The classified transcripts allegedly delivered to the Soviet Union by accused spy Randy Miles Jeffries came from a congressional hearing that included discussion of U.S. nuclear war fighting plans, operating areas of Trident submarines in the Pacific Ocean and the vulnerability of U.S. computer and telephone systems to Soviet eavesdropping, according to a declassified version of the session.

Jeffries told an FBI undercover agent posing as a Soviet representative that he had given the Russians at least 13 "sample" pages of the hearing transcript, which was classified top secret, an FBI agent testified Tuesday. Agent Michael Giglia said the hearing took place before a House Armed Services subcommittee. Sources identified it as a 2 1/2-hour session on Feb. 28.

The declassified version of the hearing runs 85 pages, including charts, but there is no way of determining whether the pages Jeffries allegedly passed to the Soviets contained the most sensitive information, or how sensitive any of the deleted information actually was.

However, the declassified report, with numerous passages deleted, touches on some of the military's most sensitive programs and plans. Donald C. Latham, assistant secretary of Defense for command, control, communications and intelligence, testified on the comparative nuclear strengths of the United States and the Soviet Union, the vulnerability of military satellites and the capability of U.S. coastal radar to track Soviet cruise missiles.

Obtaining the entire hearing transcript, one source familiar with the contents of the hearing said, would have been "a significant coup for the Russians."

Jeffries offered to sell a "complete package" of three hearing transcripts, including two others classified secret, for $5,000, Giglia testified. He said Jeffries described two meetings with the Soviets, at which he gave them 13 pages from each of the three hearings and an additional 15 pages of unspecified transcripts.

Jeffries allegedly obtained the transcripts from Acme Reporting Co., where he worked as a messenger. Acme has a contract with the House Armed Services Committee and several other committees to transcribe hearings for them when none of the 12 reporters on the House staff is available.

House General Counsel Steven Ross said yesterday he would "very likely" recommend, at least as an interim measure, that all House hearings on classified matters be transcribed by stenographers on the House staff rather than by outside firms such as Acme.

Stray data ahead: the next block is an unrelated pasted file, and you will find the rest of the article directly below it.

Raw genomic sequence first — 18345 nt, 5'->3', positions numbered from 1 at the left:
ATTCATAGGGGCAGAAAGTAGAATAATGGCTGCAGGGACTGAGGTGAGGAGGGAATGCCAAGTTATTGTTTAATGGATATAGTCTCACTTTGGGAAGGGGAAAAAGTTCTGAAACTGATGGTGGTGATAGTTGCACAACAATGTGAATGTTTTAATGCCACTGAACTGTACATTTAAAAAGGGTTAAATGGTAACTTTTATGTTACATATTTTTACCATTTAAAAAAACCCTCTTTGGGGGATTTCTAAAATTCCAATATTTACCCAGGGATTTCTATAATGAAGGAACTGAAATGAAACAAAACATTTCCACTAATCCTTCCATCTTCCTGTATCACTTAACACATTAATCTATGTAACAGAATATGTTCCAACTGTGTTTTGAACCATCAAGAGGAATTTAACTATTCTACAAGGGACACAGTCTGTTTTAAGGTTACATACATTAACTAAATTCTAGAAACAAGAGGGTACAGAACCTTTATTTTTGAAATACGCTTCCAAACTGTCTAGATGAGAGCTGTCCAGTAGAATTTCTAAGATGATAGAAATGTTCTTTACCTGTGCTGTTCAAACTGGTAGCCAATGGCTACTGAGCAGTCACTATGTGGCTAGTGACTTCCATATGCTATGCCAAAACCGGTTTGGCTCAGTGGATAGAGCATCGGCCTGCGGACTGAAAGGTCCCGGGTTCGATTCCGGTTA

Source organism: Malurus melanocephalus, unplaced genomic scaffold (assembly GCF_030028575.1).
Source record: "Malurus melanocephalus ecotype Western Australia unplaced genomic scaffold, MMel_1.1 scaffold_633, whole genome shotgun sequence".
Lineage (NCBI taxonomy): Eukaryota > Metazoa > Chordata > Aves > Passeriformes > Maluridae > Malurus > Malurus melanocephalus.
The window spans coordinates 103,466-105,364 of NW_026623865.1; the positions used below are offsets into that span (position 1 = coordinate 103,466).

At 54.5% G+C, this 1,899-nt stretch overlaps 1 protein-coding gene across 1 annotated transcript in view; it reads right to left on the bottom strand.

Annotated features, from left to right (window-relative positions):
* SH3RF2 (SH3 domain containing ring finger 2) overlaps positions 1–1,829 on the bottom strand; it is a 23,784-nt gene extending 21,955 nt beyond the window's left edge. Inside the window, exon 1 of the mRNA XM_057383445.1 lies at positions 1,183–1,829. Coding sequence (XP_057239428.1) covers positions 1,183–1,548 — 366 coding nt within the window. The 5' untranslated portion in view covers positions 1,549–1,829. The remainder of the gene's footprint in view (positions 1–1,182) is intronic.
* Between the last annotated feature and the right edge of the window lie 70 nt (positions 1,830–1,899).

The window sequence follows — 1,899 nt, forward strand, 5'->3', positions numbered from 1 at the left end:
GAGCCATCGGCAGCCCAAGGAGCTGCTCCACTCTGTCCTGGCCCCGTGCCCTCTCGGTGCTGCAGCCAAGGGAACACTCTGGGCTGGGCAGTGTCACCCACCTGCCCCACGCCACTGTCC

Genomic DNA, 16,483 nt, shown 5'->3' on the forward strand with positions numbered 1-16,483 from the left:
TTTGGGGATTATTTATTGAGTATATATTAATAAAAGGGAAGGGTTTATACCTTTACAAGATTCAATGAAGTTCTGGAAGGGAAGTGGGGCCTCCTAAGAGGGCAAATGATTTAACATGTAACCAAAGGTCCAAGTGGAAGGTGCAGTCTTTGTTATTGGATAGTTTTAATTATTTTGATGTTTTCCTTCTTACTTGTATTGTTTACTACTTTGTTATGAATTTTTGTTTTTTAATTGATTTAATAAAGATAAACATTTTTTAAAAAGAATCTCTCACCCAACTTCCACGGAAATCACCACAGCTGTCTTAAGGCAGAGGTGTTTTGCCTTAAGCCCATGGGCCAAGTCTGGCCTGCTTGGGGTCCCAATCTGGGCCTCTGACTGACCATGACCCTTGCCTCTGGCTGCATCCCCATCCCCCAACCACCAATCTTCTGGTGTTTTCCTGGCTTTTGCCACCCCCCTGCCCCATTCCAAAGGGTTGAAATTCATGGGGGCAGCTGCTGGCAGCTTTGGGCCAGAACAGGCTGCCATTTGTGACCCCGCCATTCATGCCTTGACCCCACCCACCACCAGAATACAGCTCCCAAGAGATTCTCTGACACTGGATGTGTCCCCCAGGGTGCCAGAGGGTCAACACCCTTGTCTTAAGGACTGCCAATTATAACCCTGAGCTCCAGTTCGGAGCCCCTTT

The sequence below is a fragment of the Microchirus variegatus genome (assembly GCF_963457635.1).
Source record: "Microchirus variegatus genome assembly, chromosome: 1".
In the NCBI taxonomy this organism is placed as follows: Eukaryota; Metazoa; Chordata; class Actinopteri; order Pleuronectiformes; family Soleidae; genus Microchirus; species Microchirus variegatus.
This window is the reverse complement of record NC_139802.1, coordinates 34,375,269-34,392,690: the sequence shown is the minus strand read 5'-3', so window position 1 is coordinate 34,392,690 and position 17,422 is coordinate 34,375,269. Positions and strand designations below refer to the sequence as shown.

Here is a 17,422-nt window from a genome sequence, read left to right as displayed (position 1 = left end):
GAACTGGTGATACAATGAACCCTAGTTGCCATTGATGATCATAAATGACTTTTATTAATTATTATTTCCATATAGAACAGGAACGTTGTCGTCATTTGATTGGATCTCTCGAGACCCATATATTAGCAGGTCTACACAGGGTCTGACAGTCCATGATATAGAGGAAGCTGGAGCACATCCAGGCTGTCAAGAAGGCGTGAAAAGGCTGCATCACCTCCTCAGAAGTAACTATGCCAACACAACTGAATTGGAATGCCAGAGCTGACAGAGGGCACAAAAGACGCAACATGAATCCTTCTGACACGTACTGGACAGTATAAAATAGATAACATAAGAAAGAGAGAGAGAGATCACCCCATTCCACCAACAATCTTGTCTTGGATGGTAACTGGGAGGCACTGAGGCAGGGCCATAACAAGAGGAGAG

Ross said he plans to issue interim recommendations on security procedures by the time Congress reconvenes Jan. 20 after its holiday recess.

He said that "a matter of days before" Jeffries allegedly stole a stack of classified documents from the company, Defense Department investigators visited Acme and "gave them a clean bill of health."

"If they were there that recently, there was a systemic problem," Ross said. "Either Acme was going out of its way to fool [the inspectors], or the level of inspection that was being done was inadequate. I have no indication that Acme was going out of their way to fool people."

Dale Hartig, a spokesman for the Defense Investigative Service, which conducts reviews of companies cleared to handle classified information, said it would be improper to comment on security at Acme while the case against Jeffries is pending. He said the company will be reinspected.

The hearing before the House Armed Services subcommittee on procurement and military nuclear systems included an assessment of the overall state of U.S. tactical and strategic communications, the capabilities and limitations of existing systems and plans, and funding levels for new command, control, communications and intelligence programs.

Command, control, communications and intelligence (referred to as C3I, pronounced cee-cubed-eye) is one of the military's most secret program areas and a top priority in the nuclear field of the Reagan administration, which has spent billions of dollars modernizing the system.

The subcommittee hearing, headed by Rep. Samuel S. Stratton (D-N.Y.), was held in closed session. In a normal procedure for such hearings, the committee released a "sanitized" transcript of the hearing in the fall after Defense Department and congressional officials struck all sections containing classified information.

Much of the testimony surrounding the deletions concerns systems still in development that would improve U.S. commanders' ability to communicate with nuclear submarines, missile silos and bombers after a Soviet nuclear attack.

At one point, for example, Latham discussed the potential of "blue-green lasers," a system still in the research stage that might allow satellites to communicate with hidden submarines by sending pulses of light from space through the ocean.

He said: "If that can be proven to work, we probably would deploy that, assuming we could somehow make that satellite system survivable. [Deleted.]"

Part of Latham's testimony focused on the request to finance acquisition of a new aircraft, the E6A, a Navy plane designed to improve communications with missile-carrying submarines. Latham discussed basing for the new jets, the distance Trident submarines could travel and still be reachable from the new planes, and how many E6As the Navy eventually hopes to buy.

Deleted portions of the hearing also touched on the Advanced Self-Protection Jamming System, a program under development for Navy and Air Force planes to foil enemy radar; a new secure telephone system; and the ability of the Global Positioning System, a military satellite network now in production, to function even if partly destroyed by nuclear attack.